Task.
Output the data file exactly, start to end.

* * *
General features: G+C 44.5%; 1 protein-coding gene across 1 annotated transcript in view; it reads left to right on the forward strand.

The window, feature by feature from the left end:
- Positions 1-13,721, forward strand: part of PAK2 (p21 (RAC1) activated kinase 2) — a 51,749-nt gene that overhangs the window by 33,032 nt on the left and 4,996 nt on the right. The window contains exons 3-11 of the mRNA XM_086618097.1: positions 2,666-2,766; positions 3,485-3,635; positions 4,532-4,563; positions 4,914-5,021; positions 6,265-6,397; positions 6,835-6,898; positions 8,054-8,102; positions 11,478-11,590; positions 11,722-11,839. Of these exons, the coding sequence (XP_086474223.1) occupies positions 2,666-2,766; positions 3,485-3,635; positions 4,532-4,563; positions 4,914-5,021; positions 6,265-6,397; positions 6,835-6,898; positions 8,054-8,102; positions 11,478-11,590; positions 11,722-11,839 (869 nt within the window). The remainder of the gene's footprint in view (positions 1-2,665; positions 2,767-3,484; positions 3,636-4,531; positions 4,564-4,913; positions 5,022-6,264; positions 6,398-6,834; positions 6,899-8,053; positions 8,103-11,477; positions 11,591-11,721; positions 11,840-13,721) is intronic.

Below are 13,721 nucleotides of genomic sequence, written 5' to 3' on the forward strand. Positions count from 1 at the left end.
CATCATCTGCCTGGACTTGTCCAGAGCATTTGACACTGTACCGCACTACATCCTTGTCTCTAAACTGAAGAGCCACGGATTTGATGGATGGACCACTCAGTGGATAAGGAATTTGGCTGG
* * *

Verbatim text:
General features: G+C 44.5%; 1 protein-coding gene across 1 annotated transcript in view; it reads left to right on the forward strand.

The window, feature by feature from the left end:
- Positions 1-13,721, forward strand: part of PAK2 (p21 (RAC1) activated kinase 2) — a 51,749-nt gene that overhangs the window by 33,032 nt on the left and 4,996 nt on the right. The window contains exons 3-11 of the mRNA XM_086618097.1: positions 2,666-2,766; positions 3,485-3,635; positions 4,532-4,563; positions 4,914-5,021; positions 6,265-6,397; positions 6,835-6,898; positions 8,054-8,102; positions 11,478-11,590; positions 11,722-11,839. Of these exons, the coding sequence (XP_086474223.1) occupies positions 2,666-2,766; positions 3,485-3,635; positions 4,532-4,563; positions 4,914-5,021; positions 6,265-6,397; positions 6,835-6,898; positions 8,054-8,102; positions 11,478-11,590; positions 11,722-11,839 (869 nt within the window). The remainder of the gene's footprint in view (positions 1-2,665; positions 2,767-3,484; positions 3,636-4,531; positions 4,564-4,913; positions 5,022-6,264; positions 6,398-6,834; positions 6,899-8,053; positions 8,103-11,477; positions 11,591-11,721; positions 11,840-13,721) is intronic.

Below are 13,721 nucleotides of genomic sequence, written 5' to 3' on the forward strand. Positions count from 1 at the left end.
CATCATCTGCCTGGACTTGTCCAGAGCATTTGACACTGTACCGCACTACATCCTTGTCTCTAAACTGAAGAGCCACGGATTTGATGGATGGACCACTCAGTGGATAAGGAATTTGGCTGG